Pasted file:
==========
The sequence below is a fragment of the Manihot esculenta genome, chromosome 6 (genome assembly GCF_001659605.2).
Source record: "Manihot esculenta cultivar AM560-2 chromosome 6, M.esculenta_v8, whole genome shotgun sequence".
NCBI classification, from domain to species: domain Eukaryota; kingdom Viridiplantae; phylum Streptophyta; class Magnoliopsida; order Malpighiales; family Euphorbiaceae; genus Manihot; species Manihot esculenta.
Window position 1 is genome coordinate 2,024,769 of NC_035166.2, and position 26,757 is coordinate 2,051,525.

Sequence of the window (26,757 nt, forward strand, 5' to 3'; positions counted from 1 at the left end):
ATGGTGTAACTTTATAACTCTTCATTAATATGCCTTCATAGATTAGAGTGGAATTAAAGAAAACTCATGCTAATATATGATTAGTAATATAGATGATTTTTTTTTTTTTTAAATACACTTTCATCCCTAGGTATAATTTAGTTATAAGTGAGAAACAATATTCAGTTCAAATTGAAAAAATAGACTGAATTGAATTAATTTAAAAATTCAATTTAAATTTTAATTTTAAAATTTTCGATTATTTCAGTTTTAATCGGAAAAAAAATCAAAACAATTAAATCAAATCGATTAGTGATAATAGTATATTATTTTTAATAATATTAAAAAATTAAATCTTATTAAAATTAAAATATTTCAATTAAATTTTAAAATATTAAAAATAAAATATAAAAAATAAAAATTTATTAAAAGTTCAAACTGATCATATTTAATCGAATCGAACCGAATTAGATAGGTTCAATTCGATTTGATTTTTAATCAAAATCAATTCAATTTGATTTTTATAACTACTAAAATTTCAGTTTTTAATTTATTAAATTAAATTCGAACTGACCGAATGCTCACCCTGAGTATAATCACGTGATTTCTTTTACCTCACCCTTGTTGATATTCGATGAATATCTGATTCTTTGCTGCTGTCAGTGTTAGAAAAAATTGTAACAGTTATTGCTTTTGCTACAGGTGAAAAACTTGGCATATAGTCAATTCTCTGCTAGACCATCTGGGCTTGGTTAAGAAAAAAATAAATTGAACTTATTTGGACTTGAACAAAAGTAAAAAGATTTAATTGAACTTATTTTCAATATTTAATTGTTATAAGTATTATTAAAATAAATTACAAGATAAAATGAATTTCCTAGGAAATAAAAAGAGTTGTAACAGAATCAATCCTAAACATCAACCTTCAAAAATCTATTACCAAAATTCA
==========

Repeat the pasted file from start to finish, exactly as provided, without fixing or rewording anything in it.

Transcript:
The sequence below is a fragment of the Manihot esculenta genome, chromosome 6 (genome assembly GCF_001659605.2).
Source record: "Manihot esculenta cultivar AM560-2 chromosome 6, M.esculenta_v8, whole genome shotgun sequence".
NCBI classification, from domain to species: domain Eukaryota; kingdom Viridiplantae; phylum Streptophyta; class Magnoliopsida; order Malpighiales; family Euphorbiaceae; genus Manihot; species Manihot esculenta.
Window position 1 is genome coordinate 2,024,769 of NC_035166.2, and position 26,757 is coordinate 2,051,525.

Sequence of the window (26,757 nt, forward strand, 5' to 3'; positions counted from 1 at the left end):
ATGGTGTAACTTTATAACTCTTCATTAATATGCCTTCATAGATTAGAGTGGAATTAAAGAAAACTCATGCTAATATATGATTAGTAATATAGATGATTTTTTTTTTTTTTAAATACACTTTCATCCCTAGGTATAATTTAGTTATAAGTGAGAAACAATATTCAGTTCAAATTGAAAAAATAGACTGAATTGAATTAATTTAAAAATTCAATTTAAATTTTAATTTTAAAATTTTCGATTATTTCAGTTTTAATCGGAAAAAAAATCAAAACAATTAAATCAAATCGATTAGTGATAATAGTATATTATTTTTAATAATATTAAAAAATTAAATCTTATTAAAATTAAAATATTTCAATTAAATTTTAAAATATTAAAAATAAAATATAAAAAATAAAAATTTATTAAAAGTTCAAACTGATCATATTTAATCGAATCGAACCGAATTAGATAGGTTCAATTCGATTTGATTTTTAATCAAAATCAATTCAATTTGATTTTTATAACTACTAAAATTTCAGTTTTTAATTTATTAAATTAAATTCGAACTGACCGAATGCTCACCCTGAGTATAATCACGTGATTTCTTTTACCTCACCCTTGTTGATATTCGATGAATATCTGATTCTTTGCTGCTGTCAGTGTTAGAAAAAATTGTAACAGTTATTGCTTTTGCTACAGGTGAAAAACTTGGCATATAGTCAATTCTCTGCTAGACCATCTGGGCTTGGTTAAGAAAAAAATAAATTGAACTTATTTGGACTTGAACAAAAGTAAAAAGATTTAATTGAACTTATTTTCAATATTTAATTGTTATAAGTATTATTAAAATAAATTACAAGATAAAATGAATTTCCTAGGAAATAAAAAGAGTTGTAACAGAATCAATCCTAAACATCAACCTTCAAAAATCTATTACCAAAATTCA